In a space that’s normally bustling, hurried and often loud, there’s silence as people have either been laid off or work from home. Most of the lights are off around town, but it’s the right thing to do.
Parking lots that are normally packed to bursting are now mostly empty, with only a few cars headed to the drive-thru to pick up a morning meal. Grocery stores are packed still, but many of the shelves are bare. The clerks are still at work, filling an essential need. People have to eat and most of us aren’t prepared to completely shut down and not be able to resupply for a couple of weeks.
We’re living in a time of social distance and constant cleaning and disinfecting, a germophobe’s dream. But they’re not likely celebrating either.
We also live in a time where people can grow.
The blinding haze of politics and misinformation has left us where we can’t see each other as human beings, and this isn’t limited to any political viewpoint. Anything can be taken to the extreme. The factor that allows people to get out to the extreme of any viewpoint is an us-versus-them mentality.
There’s no them, there’s only us. We’re all in this together.
Although, together right now means staying distant. Taking no action or taking no responsibility will lead to serious consequences.
Our hospitals have been going above and beyond the call of duty to find the space they may need if this coronavirus hits us like it has other places. This week, New York City’s death toll due to this virus eclipsed the death toll of the 9/11 terrorist attacks and this won’t be a one-day event.
There are many days left ahead and while most of us will be physically unharmed, we still need to take this thing seriously.
Looking at our situation
Floyd County had the dubious distinction to have the second confirmed COVID-19 case in Georgia. While the patient was from Polk County, it sparked an early and real response.
Our city and county officials quickly got together with the heads of our local healthcare providers and enacted policies to slow the spread of the virus. We’ve been a step ahead of the state in enacting social distancing policies from day one.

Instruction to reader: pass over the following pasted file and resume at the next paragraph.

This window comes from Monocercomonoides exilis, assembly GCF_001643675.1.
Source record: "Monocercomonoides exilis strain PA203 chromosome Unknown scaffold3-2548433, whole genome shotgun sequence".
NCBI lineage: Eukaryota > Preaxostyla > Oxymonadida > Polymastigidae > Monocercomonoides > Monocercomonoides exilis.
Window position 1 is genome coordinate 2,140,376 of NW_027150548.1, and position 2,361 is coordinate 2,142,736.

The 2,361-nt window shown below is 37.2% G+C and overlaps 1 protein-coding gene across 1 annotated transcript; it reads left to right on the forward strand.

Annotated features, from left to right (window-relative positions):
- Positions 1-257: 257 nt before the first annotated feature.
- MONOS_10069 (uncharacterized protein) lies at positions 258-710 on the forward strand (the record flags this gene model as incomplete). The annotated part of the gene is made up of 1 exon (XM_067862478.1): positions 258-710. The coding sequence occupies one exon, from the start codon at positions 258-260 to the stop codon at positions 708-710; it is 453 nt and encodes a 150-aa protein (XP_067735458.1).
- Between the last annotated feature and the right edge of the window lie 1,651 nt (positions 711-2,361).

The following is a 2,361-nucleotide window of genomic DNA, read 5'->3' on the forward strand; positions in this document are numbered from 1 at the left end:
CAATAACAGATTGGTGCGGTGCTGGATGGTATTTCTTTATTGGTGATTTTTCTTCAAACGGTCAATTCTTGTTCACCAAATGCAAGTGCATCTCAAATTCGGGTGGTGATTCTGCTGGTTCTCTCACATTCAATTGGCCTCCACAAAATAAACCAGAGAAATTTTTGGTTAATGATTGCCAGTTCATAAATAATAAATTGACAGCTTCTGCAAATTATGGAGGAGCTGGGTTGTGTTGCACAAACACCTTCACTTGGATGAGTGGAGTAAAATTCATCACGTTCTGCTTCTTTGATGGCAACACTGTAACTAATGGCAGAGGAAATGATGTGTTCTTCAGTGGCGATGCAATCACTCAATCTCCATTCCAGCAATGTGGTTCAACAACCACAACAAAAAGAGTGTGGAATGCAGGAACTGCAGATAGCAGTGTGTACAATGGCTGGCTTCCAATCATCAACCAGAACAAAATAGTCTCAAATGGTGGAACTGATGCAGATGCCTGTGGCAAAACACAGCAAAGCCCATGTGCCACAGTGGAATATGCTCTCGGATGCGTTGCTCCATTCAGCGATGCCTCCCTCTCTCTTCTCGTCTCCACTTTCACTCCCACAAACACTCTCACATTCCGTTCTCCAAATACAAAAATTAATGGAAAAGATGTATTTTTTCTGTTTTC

Whether or not it worked will be something for future analysts to determine. But despite the rise in cases, it seems it has.
Then the state stepped in.
Gov. Brian Kemp did the right thing by extending a statewide policy last week, but the governor, for whatever reason, did it the wrong way. This policy should have been the baseline for the state — not a superseding policy that overrode local ones.
We had a stronger policy locally and now it’s been diluted by the overarching state one, and nobody at the state level seems to want to say why.
We’ve seen a steady, but slow, increase in cases of the virus but, looking at the cases on a graph, there are two jumps in cases. Both jumps can be attributed to two very specific events. A jump of 11 cases, at that time, can be attributed to the virus getting into a Redmond Circle nursing home. A further jump of nearly 50 cases between March 29 and April 1 can be directly attributed to a statewide increase in testing.
There are no statistics or numbers to back up this assertion, but we think what appears to be the slowing or only steady increase in cases locally was because of the early action by our city and county governments.
There’s no question that more people are infected than numbers show, which is all the more reason to take this virus seriously. Each day the Department of Public Health releases figures, but essentially we learn how much the virus is known to have spread several days ago. At this point testing is still inadequate and results still take time to come back.
This is why it’s so important to continue to take the recommended steps to remain distant from one another and continue to clean like the lives of your loved ones count on it — because they may.
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